A: Given the way in which U.S. producers ship grain and feed, and grow animals, there are many opportunities for open and exposed access to these commodities. Hogs could be contaminated through the feed supply or during transportation as the animals are hauled over public roads. We need to be on guard against potential threats.
Apart from a bacterial pathogen, FMD is the most likely threat. It’s an economically crippling disease both in production and consumer perception, even though it’s not transmitted to humans. FMD has the ability to halt export sales because importers wouldn’t risk bringing the disease into their countries, and consumers would be afraid to buy and eat fresh U.S. meat products.
Food is an emotional target; it’s not about blowing up a building. Agriculture is a critical infrastructure that is relatively unprotected. We have to look at the risks and vulnerability in order to put mechanisms in place that do a better job of protecting the U.S. grain, animal and meat supply.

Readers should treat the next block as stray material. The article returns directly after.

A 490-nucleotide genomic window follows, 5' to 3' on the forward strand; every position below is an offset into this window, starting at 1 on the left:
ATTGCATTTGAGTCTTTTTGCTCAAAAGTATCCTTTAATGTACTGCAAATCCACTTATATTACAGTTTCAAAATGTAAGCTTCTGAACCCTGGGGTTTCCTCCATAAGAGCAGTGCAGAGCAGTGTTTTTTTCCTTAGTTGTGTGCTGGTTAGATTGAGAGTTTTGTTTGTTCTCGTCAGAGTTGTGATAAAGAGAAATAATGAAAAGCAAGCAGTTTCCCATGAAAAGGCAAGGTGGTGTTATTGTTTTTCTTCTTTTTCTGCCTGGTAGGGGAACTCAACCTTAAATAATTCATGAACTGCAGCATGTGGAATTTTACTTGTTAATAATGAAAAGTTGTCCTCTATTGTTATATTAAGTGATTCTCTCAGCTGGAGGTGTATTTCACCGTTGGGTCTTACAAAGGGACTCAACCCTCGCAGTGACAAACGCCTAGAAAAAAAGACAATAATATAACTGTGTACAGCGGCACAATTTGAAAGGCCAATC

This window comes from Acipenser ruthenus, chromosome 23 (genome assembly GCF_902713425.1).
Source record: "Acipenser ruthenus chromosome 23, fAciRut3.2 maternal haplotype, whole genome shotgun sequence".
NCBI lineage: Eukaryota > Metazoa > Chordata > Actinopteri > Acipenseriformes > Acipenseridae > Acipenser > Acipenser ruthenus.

Producers are doing a good job, but there’s always room for improvement. They should follow a process similar to Hazard Analysis and Critical Control Points. Determine the operation’s weaknesses and where contamination can take place; then raise awareness among everyone within the operation to prevent it from happening.
Q: Are U.S. or international consumers more concerned about food safety?
A: With the furor around BSE, avian flu and FMD in other parts of world, consumers everywhere are concerned about food safety. For most people, it’s a fear of the unknown. That makes it important for companies and producers to be out front with information and to communicate effectively. We have to spell out the risk-management strategies that we have in place to prevent threats from entering the food system to build the confidence of domestic and international customers.